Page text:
My mother was a retired, disabled Army veteran of World War II and Korea. She ran my father’s business and raised two kids. Mom was a loving parent, but brooked little nonsense and even less bad behavior.
To re-enforce this message, Mom would often intone the phrase “be careful what you say and do, you don’t want that on your permanent record.” As a child, I imagined a large book somewhere with all my deeds and misdeeds printed in black type. Who knew the permanent record would some day be electronic and called the Internet?
As I have been watching the rollout of more and more emails from Sony Corporation – several of whose executives are not getting any Christmas presents from clients this year – I am amazed at what people put in emails. Somewhere along the line, everyone should be forced to read their emails before they hit the send button. One last stop before stupidity reigns. But what is now dawning on our friends in Hollywood – and one would hope throughout the country – email is not safe. And nothing, but nothing, goes away on the Internet.
For those of us who have served in the government or in the legal and financial sectors, we have heard time and again from management and lawyers that email records are “discoverable.” They can be subpoenaed for court and your company can read what you put on the firm’s system.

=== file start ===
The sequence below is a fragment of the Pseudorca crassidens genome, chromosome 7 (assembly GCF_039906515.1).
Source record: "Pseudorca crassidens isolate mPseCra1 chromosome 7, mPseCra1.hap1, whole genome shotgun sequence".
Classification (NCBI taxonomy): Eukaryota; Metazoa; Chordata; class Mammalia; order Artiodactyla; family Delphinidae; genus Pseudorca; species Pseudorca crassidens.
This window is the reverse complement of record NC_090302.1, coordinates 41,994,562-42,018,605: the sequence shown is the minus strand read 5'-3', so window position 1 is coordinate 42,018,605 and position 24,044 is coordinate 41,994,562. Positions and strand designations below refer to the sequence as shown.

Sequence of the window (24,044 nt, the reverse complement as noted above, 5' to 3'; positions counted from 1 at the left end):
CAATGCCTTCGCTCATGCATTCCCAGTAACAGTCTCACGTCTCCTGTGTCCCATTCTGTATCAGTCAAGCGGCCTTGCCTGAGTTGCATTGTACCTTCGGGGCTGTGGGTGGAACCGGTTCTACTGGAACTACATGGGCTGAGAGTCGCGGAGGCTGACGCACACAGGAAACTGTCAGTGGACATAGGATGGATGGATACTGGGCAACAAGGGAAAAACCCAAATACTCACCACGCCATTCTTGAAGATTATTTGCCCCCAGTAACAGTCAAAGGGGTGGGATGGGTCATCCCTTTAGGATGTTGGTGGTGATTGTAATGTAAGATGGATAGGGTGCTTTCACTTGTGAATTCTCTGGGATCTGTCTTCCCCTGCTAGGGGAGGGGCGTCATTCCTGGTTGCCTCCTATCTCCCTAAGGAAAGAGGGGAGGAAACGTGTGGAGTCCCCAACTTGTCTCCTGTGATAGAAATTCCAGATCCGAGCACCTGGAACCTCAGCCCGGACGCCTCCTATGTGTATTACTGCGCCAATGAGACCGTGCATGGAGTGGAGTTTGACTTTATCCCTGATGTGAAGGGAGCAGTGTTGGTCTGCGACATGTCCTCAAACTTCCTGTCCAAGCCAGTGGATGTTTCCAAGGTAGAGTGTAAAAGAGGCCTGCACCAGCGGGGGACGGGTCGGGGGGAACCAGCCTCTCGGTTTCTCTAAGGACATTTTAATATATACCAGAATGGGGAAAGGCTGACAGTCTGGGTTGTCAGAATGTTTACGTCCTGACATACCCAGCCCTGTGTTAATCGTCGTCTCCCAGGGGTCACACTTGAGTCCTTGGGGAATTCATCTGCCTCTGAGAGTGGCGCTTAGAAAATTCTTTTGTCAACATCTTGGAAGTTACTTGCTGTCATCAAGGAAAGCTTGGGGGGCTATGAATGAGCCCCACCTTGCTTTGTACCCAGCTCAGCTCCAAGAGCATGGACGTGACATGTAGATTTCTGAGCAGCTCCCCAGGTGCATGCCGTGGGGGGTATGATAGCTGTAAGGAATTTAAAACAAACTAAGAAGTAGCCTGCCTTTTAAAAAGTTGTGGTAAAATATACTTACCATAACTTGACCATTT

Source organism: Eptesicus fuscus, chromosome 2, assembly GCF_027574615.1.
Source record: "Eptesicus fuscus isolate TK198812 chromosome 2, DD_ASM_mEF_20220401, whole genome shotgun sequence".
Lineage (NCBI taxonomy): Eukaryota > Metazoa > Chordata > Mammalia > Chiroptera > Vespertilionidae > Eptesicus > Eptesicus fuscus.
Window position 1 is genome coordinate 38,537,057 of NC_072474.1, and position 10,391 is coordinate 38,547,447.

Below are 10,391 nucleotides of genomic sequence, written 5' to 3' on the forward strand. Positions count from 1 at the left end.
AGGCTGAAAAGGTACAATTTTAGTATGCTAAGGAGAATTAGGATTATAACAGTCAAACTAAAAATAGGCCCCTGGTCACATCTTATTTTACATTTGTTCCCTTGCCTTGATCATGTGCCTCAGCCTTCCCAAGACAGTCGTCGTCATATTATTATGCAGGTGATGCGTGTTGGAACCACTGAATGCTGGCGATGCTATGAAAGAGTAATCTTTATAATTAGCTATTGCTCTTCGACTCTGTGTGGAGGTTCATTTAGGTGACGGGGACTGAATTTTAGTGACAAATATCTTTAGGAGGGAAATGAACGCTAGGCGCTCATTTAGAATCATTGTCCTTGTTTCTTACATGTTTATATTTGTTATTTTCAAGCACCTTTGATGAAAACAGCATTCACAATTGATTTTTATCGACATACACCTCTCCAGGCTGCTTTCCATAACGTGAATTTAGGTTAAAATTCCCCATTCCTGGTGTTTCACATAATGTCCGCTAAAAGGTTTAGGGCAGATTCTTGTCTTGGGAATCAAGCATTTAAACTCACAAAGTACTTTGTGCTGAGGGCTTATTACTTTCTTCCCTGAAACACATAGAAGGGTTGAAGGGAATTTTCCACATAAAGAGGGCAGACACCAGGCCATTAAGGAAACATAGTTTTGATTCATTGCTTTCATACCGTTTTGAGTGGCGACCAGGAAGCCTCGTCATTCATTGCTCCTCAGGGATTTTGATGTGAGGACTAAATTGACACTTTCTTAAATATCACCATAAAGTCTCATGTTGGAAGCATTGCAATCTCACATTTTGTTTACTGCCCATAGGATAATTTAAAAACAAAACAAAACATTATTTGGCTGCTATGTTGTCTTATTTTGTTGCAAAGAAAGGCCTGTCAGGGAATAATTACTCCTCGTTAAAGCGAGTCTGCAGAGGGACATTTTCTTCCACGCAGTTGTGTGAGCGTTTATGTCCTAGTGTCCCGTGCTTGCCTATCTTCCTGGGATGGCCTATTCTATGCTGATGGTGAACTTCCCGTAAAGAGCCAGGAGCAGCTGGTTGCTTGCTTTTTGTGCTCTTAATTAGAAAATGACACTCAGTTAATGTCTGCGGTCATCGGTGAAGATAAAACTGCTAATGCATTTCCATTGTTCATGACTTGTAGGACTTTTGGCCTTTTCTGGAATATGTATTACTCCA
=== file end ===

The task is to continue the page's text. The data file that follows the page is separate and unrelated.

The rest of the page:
The 21st Century Internet is the modern, permanent record. Information maybe contained on multiple servers around the world. We have mounting problems of leaked information from either insider threats (read: Snowden) or outsider threat (read: North Korean and the like.) So let me once again recite the refrain – the Internet was not meant to be secure. It was meant to freely exchange information. And, also, that to retrofit the Internet with security is expensive, time consuming and often technically awkward.
Thus, people who use the Internet engage in a form of risk management, like it or not. They say, “I will only spend so much on security because I think that will do the security job.” And so they do. And a fair portion of the time it works though most don’t know exactly how much security they are buying.
However, the bad guys of the world are raising the stakes and we, as a society, need to think about what that means. While I am no fan of government regulation, perhaps, it is time to set minimum standards of security for use of the Internet. Still, it is hard from preventing people from saying stupid things.
In the meantime, let me give you another piece of advice from an old spy. Don’t write down anything you can’t “eat” later. A chat in the hallway or a phone call is still a great way of exchanging information. And, please, think about that message next time before you hit send. It could end up on your permanent record.